The world has fickle expectations of the United States

“American leadership seems to be required even in cases — such as Bosnia between 1992 and 1995 — where the British and their fellow Europeans had the means to resolve the crisis unaided. The US is cruelly unsuited to play the world’s policeman — Washington’s attention span is famously short, even in chronically troubled regions like Kashmir, the Balkans, the Middle East, or Korea — but it seems to have no choice. Meanwhile everyone else, but the Europeans especially, resent the United States when it fails to lead, but also when it leads too assertively.”
–Tony Judt, “Its Own Worst Enemy“, from the New York Review of Books, August 15, 2002

“In the post-September 11 world, even leaving aside Iraq and all the distortions, half-truths, and lies used to justify the invasion, even leaving aside the cataclysmic impact of the Abu Ghraib prison photos, I believe America would have attracted significant wrath simply in doing what had to be done in routing out the Taliban in Afghanistan, in reorienting its foreign policy to try and tackle international terror networks and breeding grounds. That is why I come back time and again in my mind to the tactical brilliance of Al Qaeda’s September 11 attacks: If America hadn’t responded, a green light would have been turned on, one that signaled that the country was too decadent to defend its vital interests. Yet in responding, the response itself was almost guaranteed to spotlight an empire bullying allies and enemies alike into cooperation and subordination, and, thus, to focus an inchoate rage against the world’s lone standing superpower. Damned if we did, damned if we didn’t.”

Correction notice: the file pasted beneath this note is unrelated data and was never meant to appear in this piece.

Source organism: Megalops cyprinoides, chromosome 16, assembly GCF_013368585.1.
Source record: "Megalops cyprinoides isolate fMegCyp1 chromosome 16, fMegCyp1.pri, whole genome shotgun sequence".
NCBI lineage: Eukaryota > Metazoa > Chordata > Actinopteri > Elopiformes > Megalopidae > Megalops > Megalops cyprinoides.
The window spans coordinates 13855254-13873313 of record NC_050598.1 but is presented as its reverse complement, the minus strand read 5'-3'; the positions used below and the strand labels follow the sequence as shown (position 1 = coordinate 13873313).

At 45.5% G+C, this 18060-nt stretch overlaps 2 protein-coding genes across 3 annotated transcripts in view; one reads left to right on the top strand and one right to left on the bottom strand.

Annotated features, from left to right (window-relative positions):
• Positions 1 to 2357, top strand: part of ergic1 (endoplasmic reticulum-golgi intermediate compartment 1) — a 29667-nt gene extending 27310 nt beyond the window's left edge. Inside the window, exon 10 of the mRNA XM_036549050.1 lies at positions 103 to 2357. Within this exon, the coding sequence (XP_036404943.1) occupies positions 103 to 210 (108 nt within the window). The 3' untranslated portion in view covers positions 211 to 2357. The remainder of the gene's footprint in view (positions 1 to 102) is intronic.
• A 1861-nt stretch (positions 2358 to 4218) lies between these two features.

–Sasha Abramsky, “Waking up from the American Dream“, The Chronicle of Higher Education, July 23, 2004

Posted by | Comments Off on The world has fickle expectations of the United States  | August 24, 2004
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